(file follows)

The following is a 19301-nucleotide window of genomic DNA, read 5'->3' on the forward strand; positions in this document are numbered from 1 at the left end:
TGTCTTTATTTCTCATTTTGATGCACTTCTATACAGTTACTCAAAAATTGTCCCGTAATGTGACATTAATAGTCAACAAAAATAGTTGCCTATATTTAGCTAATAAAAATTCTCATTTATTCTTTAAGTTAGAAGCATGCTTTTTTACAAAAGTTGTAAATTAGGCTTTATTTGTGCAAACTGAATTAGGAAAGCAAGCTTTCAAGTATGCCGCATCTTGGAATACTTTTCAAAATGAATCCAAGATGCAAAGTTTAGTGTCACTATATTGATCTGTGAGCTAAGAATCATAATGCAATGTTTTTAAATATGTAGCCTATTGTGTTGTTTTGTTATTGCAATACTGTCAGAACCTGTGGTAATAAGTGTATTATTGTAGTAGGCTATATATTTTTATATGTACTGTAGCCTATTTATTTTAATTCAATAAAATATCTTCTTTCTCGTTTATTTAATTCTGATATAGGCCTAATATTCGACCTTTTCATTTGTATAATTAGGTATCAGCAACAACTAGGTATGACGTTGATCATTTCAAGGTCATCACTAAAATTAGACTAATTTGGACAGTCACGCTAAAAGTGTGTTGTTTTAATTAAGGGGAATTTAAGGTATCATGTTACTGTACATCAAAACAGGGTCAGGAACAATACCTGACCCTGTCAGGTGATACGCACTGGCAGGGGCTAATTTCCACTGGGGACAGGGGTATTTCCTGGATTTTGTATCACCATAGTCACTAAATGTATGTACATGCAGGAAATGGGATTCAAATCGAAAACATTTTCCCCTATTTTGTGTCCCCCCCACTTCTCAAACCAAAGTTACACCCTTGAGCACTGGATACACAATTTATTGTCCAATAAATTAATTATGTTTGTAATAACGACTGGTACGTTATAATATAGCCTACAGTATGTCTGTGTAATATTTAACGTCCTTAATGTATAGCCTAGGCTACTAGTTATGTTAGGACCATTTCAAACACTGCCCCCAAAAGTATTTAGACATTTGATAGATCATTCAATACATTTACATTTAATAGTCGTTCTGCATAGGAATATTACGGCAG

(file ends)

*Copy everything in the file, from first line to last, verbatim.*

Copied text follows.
The following is a 19301-nucleotide window of genomic DNA, read 5'->3' on the forward strand; positions in this document are numbered from 1 at the left end:
TGTCTTTATTTCTCATTTTGATGCACTTCTATACAGTTACTCAAAAATTGTCCCGTAATGTGACATTAATAGTCAACAAAAATAGTTGCCTATATTTAGCTAATAAAAATTCTCATTTATTCTTTAAGTTAGAAGCATGCTTTTTTACAAAAGTTGTAAATTAGGCTTTATTTGTGCAAACTGAATTAGGAAAGCAAGCTTTCAAGTATGCCGCATCTTGGAATACTTTTCAAAATGAATCCAAGATGCAAAGTTTAGTGTCACTATATTGATCTGTGAGCTAAGAATCATAATGCAATGTTTTTAAATATGTAGCCTATTGTGTTGTTTTGTTATTGCAATACTGTCAGAACCTGTGGTAATAAGTGTATTATTGTAGTAGGCTATATATTTTTATATGTACTGTAGCCTATTTATTTTAATTCAATAAAATATCTTCTTTCTCGTTTATTTAATTCTGATATAGGCCTAATATTCGACCTTTTCATTTGTATAATTAGGTATCAGCAACAACTAGGTATGACGTTGATCATTTCAAGGTCATCACTAAAATTAGACTAATTTGGACAGTCACGCTAAAAGTGTGTTGTTTTAATTAAGGGGAATTTAAGGTATCATGTTACTGTACATCAAAACAGGGTCAGGAACAATACCTGACCCTGTCAGGTGATACGCACTGGCAGGGGCTAATTTCCACTGGGGACAGGGGTATTTCCTGGATTTTGTATCACCATAGTCACTAAATGTATGTACATGCAGGAAATGGGATTCAAATCGAAAACATTTTCCCCTATTTTGTGTCCCCCCCACTTCTCAAACCAAAGTTACACCCTTGAGCACTGGATACACAATTTATTGTCCAATAAATTAATTATGTTTGTAATAACGACTGGTACGTTATAATATAGCCTACAGTATGTCTGTGTAATATTTAACGTCCTTAATGTATAGCCTAGGCTACTAGTTATGTTAGGACCATTTCAAACACTGCCCCCAAAAGTATTTAGACATTTGATAGATCATTCAATACATTTACATTTAATAGTCGTTCTGCATAGGAATATTACGGCAG